Greening Old Buildings Worthwhile, But Costly

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The mayor and Council Speaker Christine Quinn are pushing a raft of proposals, meant to make existing buildings more energy efficient. WNYC's Arun Venugopal has more.

The legislation would target buildings over 50,000 square feet, requiring owners to perform energy audits every 10 years, then make the necessary upgrades for lighting, water pipes, heating and cooling, provided that the retrofits pay for themselves within five years. But Dick Anderson of the New York Building Congress says upgrades are still expensive.

ANDERSON: Sure there's a payback. If you have environmental improvements. But is it all on the backs of the landlords?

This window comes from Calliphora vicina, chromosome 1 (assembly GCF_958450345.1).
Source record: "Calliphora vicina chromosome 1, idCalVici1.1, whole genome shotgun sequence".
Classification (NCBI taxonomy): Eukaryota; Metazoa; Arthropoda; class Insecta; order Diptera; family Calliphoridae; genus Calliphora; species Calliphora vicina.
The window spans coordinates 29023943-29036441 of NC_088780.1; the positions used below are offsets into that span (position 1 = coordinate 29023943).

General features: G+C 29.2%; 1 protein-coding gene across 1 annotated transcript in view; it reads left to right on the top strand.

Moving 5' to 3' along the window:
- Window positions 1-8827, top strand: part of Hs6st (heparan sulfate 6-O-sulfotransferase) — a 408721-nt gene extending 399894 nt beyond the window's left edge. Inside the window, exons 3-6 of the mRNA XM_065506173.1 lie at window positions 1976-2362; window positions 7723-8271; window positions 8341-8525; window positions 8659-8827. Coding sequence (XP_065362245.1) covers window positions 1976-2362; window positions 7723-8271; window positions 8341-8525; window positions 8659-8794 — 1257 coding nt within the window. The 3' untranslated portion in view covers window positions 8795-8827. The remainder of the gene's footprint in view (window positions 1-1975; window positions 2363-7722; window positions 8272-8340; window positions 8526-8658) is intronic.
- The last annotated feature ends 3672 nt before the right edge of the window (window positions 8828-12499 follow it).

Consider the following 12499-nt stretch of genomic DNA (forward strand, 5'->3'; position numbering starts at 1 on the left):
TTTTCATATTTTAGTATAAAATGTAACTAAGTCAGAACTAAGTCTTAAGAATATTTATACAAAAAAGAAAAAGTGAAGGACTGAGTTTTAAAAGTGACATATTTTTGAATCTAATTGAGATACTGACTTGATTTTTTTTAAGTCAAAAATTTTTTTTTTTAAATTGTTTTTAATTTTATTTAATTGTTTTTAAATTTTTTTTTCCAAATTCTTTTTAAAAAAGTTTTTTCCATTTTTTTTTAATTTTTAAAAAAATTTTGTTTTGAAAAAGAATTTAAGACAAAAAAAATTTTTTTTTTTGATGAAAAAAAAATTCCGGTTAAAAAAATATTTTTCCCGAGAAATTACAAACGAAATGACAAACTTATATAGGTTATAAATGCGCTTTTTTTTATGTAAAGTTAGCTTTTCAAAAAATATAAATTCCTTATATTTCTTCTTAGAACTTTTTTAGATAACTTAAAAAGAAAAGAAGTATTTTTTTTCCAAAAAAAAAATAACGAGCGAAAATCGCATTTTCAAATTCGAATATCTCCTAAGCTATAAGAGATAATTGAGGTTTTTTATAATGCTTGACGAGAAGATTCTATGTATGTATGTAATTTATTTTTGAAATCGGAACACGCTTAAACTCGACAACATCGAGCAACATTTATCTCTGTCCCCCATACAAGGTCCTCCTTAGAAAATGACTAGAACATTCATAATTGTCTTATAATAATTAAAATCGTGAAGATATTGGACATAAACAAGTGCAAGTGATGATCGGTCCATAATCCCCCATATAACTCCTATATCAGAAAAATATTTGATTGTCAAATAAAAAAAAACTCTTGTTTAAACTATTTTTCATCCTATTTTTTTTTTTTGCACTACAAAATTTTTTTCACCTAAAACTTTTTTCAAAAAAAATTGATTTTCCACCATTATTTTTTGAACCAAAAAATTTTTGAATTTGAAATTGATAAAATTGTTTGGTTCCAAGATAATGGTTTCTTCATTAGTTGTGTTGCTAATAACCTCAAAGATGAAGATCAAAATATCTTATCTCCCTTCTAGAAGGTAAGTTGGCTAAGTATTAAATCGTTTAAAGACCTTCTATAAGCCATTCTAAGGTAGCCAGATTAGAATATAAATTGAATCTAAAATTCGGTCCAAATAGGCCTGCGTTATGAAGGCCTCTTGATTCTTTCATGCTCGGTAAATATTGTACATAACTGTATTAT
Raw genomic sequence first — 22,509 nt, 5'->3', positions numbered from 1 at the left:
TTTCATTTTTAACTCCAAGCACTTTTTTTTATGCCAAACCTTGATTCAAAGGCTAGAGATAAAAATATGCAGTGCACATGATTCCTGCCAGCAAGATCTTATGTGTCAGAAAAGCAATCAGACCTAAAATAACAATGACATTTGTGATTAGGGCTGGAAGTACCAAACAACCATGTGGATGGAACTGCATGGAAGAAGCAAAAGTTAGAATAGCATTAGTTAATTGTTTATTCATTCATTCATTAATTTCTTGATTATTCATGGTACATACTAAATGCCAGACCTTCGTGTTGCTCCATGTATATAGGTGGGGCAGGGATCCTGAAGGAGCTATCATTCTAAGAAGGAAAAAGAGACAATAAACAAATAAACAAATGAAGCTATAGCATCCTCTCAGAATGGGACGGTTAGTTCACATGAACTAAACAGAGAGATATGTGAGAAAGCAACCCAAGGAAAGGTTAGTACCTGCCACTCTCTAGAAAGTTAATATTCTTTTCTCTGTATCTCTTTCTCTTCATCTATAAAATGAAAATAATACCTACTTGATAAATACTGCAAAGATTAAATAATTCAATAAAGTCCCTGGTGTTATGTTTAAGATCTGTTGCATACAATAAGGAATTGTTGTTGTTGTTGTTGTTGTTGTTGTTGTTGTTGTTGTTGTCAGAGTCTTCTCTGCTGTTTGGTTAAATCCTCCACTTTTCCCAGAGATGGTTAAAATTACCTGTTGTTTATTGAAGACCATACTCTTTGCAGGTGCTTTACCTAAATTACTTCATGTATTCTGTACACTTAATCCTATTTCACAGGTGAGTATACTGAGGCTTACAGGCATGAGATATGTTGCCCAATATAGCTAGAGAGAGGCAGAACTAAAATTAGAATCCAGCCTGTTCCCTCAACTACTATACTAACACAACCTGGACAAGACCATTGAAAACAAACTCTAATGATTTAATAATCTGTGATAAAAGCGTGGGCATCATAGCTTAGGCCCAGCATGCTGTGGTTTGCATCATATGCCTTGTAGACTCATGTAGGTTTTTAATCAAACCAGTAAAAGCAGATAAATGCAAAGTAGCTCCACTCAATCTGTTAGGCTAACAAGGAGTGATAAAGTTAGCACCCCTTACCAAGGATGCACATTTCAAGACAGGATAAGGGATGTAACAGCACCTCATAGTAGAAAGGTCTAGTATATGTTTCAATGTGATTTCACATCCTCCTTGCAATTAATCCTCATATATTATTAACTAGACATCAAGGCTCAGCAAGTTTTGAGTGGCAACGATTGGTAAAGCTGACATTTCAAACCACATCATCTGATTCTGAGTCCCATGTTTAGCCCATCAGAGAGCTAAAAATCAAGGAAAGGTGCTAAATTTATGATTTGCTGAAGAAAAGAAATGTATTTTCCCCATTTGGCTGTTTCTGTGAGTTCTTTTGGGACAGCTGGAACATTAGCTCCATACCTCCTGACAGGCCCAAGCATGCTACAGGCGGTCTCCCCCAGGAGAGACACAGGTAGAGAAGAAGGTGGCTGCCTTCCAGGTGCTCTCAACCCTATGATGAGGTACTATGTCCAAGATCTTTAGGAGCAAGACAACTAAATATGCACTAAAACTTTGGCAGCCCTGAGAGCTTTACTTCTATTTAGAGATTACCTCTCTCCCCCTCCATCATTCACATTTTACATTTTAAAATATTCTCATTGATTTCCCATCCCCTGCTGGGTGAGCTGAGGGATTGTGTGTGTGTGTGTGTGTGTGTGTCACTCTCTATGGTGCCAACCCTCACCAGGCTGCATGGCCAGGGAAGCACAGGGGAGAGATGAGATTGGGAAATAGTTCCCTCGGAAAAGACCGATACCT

Even environmentalists say the existing funding for energy upgrades - $16 million in stimulus funds - is inadequate. But Ashok Gupta of the National Resources Defense Council says Wall Street is finally coming around.

GUPTA: Now energy efficiency is one of the safest things you can do, as a bank and a lender investing in this area. So we're going to see a lot more interest.

The city says the proposals would cut energy costs by $750 million a year. For WNYC, I'm Arun Venugopal.